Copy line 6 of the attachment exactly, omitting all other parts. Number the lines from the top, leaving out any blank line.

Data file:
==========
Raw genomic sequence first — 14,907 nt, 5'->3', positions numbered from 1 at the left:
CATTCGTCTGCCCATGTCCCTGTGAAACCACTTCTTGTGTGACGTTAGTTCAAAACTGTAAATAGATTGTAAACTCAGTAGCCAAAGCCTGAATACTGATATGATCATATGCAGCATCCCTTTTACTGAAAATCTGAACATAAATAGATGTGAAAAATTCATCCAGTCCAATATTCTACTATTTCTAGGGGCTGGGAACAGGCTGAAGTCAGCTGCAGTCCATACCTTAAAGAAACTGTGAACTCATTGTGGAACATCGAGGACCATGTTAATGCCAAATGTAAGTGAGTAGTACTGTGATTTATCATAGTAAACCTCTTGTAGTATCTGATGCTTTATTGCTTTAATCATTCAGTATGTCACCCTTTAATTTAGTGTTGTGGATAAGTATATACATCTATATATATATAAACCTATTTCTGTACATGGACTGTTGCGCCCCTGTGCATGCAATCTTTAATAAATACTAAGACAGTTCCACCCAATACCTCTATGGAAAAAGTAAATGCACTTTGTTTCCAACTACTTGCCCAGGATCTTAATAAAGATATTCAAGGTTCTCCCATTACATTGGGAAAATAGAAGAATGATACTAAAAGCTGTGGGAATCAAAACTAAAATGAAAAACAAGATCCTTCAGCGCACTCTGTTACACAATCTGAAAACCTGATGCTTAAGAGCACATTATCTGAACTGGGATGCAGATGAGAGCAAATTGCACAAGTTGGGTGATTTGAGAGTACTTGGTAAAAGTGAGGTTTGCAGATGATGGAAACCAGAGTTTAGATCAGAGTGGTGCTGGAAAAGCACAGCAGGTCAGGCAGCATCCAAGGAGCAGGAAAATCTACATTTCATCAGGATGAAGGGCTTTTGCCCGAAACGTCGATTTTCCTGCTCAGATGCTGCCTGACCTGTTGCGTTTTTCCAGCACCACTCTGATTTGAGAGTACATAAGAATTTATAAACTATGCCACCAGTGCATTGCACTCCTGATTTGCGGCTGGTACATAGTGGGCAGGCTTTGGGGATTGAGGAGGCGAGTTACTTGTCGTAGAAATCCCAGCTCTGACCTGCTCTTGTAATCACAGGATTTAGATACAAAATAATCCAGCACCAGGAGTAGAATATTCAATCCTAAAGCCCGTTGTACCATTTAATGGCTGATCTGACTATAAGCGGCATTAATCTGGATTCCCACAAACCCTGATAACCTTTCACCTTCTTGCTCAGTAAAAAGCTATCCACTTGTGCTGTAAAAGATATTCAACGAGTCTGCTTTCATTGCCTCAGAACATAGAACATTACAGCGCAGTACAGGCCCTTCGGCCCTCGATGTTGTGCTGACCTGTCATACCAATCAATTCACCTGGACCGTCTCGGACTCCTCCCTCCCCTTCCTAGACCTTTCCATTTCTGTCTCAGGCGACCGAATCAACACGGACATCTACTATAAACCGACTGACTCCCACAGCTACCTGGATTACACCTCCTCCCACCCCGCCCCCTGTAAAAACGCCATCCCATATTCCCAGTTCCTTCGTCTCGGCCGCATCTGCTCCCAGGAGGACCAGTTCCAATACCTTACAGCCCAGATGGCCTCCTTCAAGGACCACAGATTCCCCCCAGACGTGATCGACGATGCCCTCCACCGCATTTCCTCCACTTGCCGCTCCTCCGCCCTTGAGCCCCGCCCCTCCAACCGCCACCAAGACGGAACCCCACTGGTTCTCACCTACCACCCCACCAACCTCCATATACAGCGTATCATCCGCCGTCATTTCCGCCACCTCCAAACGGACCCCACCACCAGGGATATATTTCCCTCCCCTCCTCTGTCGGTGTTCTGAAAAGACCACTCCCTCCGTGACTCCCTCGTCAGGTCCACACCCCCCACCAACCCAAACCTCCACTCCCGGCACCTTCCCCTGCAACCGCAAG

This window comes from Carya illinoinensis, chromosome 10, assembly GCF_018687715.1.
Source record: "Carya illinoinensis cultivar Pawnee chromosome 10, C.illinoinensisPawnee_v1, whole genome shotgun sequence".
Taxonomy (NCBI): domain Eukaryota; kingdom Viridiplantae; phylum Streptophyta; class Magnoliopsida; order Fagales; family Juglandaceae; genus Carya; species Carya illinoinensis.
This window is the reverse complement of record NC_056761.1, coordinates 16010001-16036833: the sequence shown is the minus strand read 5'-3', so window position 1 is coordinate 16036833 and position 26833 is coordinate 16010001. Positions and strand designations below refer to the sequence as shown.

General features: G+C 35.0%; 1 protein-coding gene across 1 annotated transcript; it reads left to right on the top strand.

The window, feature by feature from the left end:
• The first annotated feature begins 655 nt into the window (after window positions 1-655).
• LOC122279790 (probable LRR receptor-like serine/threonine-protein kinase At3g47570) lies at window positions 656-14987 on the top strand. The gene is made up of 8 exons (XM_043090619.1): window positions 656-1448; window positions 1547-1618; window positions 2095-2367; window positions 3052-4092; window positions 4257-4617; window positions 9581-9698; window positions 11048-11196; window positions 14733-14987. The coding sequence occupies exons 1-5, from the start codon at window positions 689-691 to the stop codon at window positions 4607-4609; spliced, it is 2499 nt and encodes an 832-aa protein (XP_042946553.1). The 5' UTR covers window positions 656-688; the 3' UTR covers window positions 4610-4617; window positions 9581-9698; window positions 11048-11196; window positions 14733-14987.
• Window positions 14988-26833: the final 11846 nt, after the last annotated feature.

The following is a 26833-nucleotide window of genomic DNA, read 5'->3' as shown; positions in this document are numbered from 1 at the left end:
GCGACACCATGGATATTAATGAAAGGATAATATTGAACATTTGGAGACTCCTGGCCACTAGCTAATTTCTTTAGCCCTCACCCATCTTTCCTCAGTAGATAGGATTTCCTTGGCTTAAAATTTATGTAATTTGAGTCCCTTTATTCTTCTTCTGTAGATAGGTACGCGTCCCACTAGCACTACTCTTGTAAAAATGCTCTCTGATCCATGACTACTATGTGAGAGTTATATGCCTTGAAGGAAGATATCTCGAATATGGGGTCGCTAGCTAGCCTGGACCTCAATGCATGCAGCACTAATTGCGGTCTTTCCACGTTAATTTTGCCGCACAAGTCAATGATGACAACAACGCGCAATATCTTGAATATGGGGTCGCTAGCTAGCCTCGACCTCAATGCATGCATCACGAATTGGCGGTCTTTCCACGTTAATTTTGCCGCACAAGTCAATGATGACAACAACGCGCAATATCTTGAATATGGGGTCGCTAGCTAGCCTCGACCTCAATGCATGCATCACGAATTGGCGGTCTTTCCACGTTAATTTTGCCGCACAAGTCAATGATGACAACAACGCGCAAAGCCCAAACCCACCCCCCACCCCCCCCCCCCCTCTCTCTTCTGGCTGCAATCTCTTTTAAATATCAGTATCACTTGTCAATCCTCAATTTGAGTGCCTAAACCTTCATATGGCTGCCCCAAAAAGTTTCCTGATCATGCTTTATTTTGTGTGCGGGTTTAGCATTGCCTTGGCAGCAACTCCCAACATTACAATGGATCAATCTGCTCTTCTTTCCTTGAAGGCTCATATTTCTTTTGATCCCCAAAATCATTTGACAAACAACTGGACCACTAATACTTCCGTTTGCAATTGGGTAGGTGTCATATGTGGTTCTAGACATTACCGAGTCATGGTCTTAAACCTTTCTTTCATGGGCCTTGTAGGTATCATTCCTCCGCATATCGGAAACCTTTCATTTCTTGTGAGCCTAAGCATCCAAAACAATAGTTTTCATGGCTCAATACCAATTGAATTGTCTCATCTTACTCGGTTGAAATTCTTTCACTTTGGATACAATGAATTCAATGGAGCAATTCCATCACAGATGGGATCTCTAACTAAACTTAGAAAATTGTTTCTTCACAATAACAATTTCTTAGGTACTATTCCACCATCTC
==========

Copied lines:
This window is the reverse complement of record NC_056761.1, coordinates 16010001-16036833: the sequence shown is the minus strand read 5'-3', so window position 1 is coordinate 16036833 and position 26833 is coordinate 16010001. Positions and strand designations below refer to the sequence as shown.